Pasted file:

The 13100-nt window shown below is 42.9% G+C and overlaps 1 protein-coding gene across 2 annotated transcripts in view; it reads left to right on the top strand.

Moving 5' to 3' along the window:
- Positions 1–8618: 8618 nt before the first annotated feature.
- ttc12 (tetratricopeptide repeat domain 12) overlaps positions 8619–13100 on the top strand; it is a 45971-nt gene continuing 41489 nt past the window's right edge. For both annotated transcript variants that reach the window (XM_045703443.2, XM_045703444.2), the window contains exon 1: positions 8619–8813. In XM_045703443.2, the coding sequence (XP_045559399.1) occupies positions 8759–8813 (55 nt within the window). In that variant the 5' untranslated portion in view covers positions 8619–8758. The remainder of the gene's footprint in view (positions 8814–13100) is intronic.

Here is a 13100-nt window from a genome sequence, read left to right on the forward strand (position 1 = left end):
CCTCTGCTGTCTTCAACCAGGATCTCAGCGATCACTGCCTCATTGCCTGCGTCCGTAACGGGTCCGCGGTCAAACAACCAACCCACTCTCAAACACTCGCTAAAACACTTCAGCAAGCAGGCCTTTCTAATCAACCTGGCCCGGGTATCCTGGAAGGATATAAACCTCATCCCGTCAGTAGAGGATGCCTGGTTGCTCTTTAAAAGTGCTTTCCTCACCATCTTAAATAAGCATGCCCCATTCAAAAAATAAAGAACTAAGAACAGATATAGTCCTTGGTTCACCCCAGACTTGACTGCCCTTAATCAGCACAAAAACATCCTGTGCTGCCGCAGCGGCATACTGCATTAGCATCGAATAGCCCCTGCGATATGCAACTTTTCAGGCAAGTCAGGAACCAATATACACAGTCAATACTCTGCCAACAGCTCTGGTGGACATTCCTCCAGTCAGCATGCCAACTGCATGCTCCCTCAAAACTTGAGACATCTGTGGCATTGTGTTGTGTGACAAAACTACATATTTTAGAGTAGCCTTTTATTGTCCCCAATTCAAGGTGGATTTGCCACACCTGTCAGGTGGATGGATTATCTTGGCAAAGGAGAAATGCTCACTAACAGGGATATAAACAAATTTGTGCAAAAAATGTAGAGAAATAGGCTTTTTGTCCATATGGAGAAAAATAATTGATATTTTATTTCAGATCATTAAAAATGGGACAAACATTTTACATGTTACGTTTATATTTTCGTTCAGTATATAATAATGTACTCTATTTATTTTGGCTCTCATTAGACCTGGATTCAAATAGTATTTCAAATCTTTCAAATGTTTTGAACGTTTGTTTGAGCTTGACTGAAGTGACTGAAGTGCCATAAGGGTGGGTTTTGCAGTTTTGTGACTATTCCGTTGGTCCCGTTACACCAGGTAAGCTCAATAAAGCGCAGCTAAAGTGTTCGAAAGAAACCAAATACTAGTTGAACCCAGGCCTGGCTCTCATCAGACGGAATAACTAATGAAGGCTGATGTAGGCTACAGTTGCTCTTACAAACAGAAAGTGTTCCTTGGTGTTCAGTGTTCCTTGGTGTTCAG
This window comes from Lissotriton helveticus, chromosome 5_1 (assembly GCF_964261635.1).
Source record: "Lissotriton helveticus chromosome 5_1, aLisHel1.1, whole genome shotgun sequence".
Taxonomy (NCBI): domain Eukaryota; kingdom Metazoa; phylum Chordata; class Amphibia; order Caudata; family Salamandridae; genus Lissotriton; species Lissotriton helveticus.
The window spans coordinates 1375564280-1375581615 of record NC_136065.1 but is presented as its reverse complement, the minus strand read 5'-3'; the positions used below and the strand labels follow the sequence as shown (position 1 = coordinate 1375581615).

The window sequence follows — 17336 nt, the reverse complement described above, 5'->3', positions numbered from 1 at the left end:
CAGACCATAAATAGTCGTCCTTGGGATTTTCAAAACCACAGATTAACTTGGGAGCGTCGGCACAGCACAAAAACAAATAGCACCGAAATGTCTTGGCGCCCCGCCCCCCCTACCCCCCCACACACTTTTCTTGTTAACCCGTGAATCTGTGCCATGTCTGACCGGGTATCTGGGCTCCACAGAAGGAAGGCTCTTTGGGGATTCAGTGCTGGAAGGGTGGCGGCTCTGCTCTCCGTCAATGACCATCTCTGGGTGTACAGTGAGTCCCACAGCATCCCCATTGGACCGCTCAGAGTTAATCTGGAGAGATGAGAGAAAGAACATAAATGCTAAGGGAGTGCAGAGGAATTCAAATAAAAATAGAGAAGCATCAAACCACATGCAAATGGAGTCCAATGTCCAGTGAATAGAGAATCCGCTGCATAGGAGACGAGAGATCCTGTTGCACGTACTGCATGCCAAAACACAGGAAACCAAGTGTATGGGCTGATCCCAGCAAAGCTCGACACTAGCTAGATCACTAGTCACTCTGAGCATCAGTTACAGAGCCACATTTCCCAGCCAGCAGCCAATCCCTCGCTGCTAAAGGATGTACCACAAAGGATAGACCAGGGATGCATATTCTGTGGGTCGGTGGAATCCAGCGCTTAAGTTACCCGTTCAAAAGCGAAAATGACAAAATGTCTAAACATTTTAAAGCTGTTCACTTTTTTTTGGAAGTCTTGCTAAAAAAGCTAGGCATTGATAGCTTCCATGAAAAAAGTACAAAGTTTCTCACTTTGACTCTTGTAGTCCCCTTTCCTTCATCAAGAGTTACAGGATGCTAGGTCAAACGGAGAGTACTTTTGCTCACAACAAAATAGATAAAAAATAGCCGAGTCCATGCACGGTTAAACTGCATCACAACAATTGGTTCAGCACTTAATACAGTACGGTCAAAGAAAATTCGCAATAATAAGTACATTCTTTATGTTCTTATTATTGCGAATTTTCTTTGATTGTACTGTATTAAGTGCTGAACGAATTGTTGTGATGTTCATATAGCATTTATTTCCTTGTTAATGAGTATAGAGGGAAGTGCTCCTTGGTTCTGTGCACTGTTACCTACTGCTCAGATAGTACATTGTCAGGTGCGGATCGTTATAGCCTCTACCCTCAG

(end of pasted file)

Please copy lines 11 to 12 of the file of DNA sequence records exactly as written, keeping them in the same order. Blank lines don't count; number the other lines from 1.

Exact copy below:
The window sequence follows — 17336 nt, the reverse complement described above, 5'->3', positions numbered from 1 at the left end:
CAGACCATAAATAGTCGTCCTTGGGATTTTCAAAACCACAGATTAACTTGGGAGCGTCGGCACAGCACAAAAACAAATAGCACCGAAATGTCTTGGCGCCCCGCCCCCCCTACCCCCCCACACACTTTTCTTGTTAACCCGTGAATCTGTGCCATGTCTGACCGGGTATCTGGGCTCCACAGAAGGAAGGCTCTTTGGGGATTCAGTGCTGGAAGGGTGGCGGCTCTGCTCTCCGTCAATGACCATCTCTGGGTGTACAGTGAGTCCCACAGCATCCCCATTGGACCGCTCAGAGTTAATCTGGAGAGATGAGAGAAAGAACATAAATGCTAAGGGAGTGCAGAGGAATTCAAATAAAAATAGAGAAGCATCAAACCACATGCAAATGGAGTCCAATGTCCAGTGAATAGAGAATCCGCTGCATAGGAGACGAGAGATCCTGTTGCACGTACTGCATGCCAAAACACAGGAAACCAAGTGTATGGGCTGATCCCAGCAAAGCTCGACACTAGCTAGATCACTAGTCACTCTGAGCATCAGTTACAGAGCCACATTTCCCAGCCAGCAGCCAATCCCTCGCTGCTAAAGGATGTACCACAAAGGATAGACCAGGGATGCATATTCTGTGGGTCGGTGGAATCCAGCGCTTAAGTTACCCGTTCAAAAGCGAAAATGACAAAATGTCTAAACATTTTAAAGCTGTTCACTTTTTTTTGGAAGTCTTGCTAAAAAAGCTAGGCATTGATAGCTTCCATGAAAAAAGTACAAAGTTTCTCACTTTGACTCTTGTAGTCCCCTTTCCTTCATCAAGAGTTACAGGATGCTAGGTCAAACGGAGAGTACTTTTGCTCACAACAAAATAGATAAAAAATAGCCGAGTCCATGCACGGTTAAACTGCATCACAACAATTGGTTCAGCACTTAATACAGTACGGTCAAAGAAAATTCGCAATAATAAGTACATTCTTTATGTTCTTATTATTGCGAATTTTCTTTGATTGTACTGTATTAAGTGCTGAACGAATTGTTGTGATGTTCATATAGCATTTATTTCCTTGTTAATGAGTATAGAGGGAAGTGCTCCTTGGTTCTGTGCACTGTTACCTACTGCTCAGATAGTACATTGTCAGGTGCGGATCGTTATAGCCTCTACCCTCAG